'No black nurses' lawsuit: Nurse asked not to touch infant
'No black nurses' lawsuit: An black nurse at a hospital in Flint, Mich. filed a lawsuit last month alleging her supervisors bowed to a father's request to have no black nurses take care of his infant.
Associated Press/Lauren Justice
AnĀ African-AmericanĀ nurseĀ claims that a Michigan hospital agreed to a man's request that no blackĀ nursesĀ care for his newborn.
Tonya Battle tells the Detroit Free Press she "didn't even know how to react" when she learned about the request from the father in October at Hurley Medical Center in Flint. The Flint Journal reports Ms. Battle sued last month in Genesee Circuit Court.
In a statement Monday, the hospital management said it "does not comment on past or current litigation."
Battle's lawsuit claims a note was posted on an assignment clipboard reading, "No African AmericanĀ nurseĀ to take care of baby." She says that later was removed, but claims blackĀ nursesĀ weren't assigned to care for the baby for about a month because of their race.
Battle wants punitive damages.
The Free Press said the lawsuit recounted how the neonatal intensive care nurse was at the infant's bedside when a man came in and she requested to see the hospital-issued identification wrist band given to parents of patients. The man responded that " ... I need to see your supervisor."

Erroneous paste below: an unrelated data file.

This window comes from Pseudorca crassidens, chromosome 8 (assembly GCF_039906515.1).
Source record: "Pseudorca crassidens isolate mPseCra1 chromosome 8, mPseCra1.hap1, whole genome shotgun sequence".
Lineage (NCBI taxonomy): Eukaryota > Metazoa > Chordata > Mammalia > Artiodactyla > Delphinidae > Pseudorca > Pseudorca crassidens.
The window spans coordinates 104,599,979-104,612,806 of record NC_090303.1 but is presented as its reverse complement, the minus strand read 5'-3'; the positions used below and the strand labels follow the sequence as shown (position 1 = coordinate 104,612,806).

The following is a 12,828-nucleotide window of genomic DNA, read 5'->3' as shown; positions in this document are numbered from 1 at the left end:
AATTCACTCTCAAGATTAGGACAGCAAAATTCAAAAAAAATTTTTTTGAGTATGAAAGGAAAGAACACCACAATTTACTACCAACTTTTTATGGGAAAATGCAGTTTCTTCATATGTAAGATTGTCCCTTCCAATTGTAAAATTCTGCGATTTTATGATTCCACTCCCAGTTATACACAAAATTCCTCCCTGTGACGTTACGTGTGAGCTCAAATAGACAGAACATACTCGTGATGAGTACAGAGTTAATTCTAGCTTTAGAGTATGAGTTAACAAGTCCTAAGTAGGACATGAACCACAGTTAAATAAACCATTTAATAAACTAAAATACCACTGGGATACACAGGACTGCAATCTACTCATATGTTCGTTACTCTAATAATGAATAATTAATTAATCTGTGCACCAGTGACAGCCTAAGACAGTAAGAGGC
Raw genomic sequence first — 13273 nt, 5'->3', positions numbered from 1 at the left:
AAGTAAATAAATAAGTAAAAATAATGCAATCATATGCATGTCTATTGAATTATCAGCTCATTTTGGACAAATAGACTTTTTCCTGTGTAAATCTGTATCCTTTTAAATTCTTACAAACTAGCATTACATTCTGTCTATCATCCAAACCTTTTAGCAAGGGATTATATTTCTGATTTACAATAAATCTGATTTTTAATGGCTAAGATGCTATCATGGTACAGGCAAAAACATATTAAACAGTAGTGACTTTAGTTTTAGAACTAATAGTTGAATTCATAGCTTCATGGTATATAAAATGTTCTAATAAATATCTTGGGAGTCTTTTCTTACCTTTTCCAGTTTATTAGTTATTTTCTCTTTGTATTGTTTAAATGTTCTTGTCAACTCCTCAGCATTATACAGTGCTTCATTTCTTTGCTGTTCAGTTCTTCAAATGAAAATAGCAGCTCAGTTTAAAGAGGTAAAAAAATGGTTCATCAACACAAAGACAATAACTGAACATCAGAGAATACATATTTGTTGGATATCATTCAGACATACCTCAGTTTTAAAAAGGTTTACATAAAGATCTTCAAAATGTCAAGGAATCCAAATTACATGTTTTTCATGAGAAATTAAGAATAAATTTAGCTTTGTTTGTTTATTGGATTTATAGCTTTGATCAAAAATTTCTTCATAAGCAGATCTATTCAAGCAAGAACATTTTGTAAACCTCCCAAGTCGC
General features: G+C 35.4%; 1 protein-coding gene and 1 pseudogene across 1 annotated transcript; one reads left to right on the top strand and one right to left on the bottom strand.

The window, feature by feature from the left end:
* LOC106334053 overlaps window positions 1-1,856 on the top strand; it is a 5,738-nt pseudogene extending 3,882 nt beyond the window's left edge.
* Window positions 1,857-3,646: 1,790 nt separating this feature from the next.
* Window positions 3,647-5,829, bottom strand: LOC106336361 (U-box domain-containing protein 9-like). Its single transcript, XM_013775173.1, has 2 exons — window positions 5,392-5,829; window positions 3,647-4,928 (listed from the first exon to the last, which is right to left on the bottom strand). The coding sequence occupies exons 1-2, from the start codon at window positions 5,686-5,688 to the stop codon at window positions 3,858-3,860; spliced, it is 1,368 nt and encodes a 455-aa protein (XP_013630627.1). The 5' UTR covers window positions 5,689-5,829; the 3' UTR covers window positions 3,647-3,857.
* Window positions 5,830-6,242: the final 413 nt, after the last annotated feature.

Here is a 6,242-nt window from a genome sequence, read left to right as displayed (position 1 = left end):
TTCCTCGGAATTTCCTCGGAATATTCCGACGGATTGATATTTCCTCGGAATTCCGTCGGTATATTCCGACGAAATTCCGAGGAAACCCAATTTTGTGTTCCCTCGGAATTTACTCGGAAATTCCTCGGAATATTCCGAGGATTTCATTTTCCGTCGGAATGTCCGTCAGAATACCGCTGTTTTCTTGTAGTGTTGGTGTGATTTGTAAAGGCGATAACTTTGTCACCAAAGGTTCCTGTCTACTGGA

A supervising nurse spoke with the father who told him he didn't want African-Americans to care for his child; the supervising nurse, reports the Free Press, also told Battle that he appeared to have a swastika tatoo on his arm.
āWhat flashed in my mind is āWhatās next?' A note on the water fountain that says āNo blacks'? Or a note on the bathroom that says āNo blacksā?ā Battle told the Free Press.
A legal expert told the Free Press that the law involves some tension giving both sides a standing. While patients can choose doctors (women may choose female gynecologists, for example) and what hospital they use, there are also laws prohibiting discrimination, Lance Gable, an associate professor of health law at Wayne State University Law School told the Free Press.
"There is growing concern around the country about how this could be in 2013," Michigan NAN President Rev. Charles E. Williams II told the Journal. "There will be growing pressure as Hurley continues to be quiet."